A further wrinkle in this practice is to suggest that one sound masking system has been ‘independently tested to meet E1130’ while another has not. Or, similarly, that only some systems are able to achieve a certain level of speech privacy. As we saw above, the wording of E1130 makes it clear that you cannot a) test a sound masking system alone and b) generalize results from one location to another.
Other misrepresented standards include ASTM E1573, E1041 and E1374. E1573 outlines a method for evaluating sound masking performance...that is, a method of measuring performance. It doesn’t set performance targets. In fact, it states not once, but twice, that it’s to be used to determine if a masking system meets a particular performance specification for a particular office space. So, despite manufacturers’ claims to the contrary, no system can ‘meet’ E1573. A system can only be measured according to E1573 and then compared to the specific performance targets set by the project team. And, once again, E1573 requires – as does E1130 – that you document other details of the test space.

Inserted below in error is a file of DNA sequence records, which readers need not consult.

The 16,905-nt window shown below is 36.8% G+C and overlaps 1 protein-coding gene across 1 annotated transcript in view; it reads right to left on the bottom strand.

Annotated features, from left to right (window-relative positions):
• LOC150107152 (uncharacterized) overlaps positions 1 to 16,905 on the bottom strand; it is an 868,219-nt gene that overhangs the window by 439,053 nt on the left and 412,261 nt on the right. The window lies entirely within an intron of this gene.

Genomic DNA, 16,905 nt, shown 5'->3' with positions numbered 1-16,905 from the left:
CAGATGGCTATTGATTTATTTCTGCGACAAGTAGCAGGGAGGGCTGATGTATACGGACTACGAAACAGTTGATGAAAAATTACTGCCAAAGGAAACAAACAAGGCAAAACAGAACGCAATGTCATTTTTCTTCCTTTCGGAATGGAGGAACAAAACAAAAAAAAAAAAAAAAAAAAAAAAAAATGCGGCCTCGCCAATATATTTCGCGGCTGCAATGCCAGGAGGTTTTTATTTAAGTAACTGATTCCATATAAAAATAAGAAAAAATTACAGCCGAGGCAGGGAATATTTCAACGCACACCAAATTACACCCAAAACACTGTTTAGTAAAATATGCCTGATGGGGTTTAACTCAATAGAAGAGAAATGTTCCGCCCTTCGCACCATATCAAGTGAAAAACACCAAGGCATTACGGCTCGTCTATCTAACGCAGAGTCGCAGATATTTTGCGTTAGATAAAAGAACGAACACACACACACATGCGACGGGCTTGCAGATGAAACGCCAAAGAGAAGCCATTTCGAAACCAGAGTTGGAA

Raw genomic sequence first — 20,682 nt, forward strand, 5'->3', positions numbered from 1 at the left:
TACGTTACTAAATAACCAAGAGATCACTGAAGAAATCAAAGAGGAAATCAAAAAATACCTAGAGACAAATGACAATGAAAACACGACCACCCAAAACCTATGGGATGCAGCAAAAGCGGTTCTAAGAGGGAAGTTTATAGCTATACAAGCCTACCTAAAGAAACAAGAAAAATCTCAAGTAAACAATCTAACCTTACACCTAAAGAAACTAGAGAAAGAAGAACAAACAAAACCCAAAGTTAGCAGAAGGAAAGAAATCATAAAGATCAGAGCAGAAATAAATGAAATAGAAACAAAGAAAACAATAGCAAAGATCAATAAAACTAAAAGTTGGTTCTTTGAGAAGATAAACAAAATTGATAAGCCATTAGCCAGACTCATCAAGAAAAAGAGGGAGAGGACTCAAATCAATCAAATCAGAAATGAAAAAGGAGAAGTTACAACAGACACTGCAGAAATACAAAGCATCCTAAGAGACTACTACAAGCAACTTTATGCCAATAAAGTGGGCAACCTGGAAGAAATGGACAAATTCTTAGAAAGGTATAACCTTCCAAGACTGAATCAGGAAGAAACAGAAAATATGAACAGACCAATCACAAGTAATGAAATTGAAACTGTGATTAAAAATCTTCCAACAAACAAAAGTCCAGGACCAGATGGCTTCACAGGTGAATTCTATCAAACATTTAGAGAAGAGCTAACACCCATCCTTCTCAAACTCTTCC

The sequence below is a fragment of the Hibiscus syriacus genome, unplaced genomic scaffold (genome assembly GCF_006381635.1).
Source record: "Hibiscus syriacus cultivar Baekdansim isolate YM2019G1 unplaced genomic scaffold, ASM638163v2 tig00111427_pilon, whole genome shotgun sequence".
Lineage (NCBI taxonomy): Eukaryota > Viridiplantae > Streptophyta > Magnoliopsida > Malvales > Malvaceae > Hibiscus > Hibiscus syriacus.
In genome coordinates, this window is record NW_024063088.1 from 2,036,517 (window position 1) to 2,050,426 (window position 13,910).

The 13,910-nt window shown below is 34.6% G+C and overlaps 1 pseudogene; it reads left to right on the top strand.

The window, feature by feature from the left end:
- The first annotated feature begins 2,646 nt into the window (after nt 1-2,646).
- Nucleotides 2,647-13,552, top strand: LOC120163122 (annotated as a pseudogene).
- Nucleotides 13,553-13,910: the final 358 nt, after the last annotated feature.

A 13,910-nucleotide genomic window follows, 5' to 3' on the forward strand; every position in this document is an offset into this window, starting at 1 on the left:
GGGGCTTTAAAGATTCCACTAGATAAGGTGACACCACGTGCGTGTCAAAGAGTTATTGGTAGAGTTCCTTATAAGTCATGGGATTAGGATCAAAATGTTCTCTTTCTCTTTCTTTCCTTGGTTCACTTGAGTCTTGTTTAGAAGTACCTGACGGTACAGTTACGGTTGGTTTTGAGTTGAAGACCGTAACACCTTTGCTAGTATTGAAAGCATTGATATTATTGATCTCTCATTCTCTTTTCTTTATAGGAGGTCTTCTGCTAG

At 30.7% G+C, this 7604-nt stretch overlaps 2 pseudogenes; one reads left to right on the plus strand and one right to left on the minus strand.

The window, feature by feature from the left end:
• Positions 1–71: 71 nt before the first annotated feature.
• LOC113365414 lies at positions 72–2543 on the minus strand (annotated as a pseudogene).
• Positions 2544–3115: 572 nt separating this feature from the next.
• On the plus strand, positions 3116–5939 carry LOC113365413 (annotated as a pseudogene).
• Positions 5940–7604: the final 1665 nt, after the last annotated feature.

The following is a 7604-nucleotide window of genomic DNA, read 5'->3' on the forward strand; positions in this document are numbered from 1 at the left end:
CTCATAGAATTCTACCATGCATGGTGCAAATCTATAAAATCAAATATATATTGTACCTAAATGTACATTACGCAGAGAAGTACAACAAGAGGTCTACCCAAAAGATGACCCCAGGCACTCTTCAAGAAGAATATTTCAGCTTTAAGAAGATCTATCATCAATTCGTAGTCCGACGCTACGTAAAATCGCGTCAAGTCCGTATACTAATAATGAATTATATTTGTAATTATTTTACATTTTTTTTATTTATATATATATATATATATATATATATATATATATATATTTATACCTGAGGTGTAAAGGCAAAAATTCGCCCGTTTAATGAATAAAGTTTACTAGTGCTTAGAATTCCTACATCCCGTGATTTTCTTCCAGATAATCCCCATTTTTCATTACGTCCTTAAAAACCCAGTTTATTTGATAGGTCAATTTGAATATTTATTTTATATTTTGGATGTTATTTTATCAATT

E1041 is another often abused reference. I tend to chuckle when I see it, because it was withdrawn by ASTM a decade ago (in 2002)! It was the pre-cursor for E1573 and, as such, simply described a method of measuring sound masking. ASTM clearly states that they do not establish performance guidelines. Rather, their method allows you to determine “how closely the masking sound matches a spectrum specified by others.”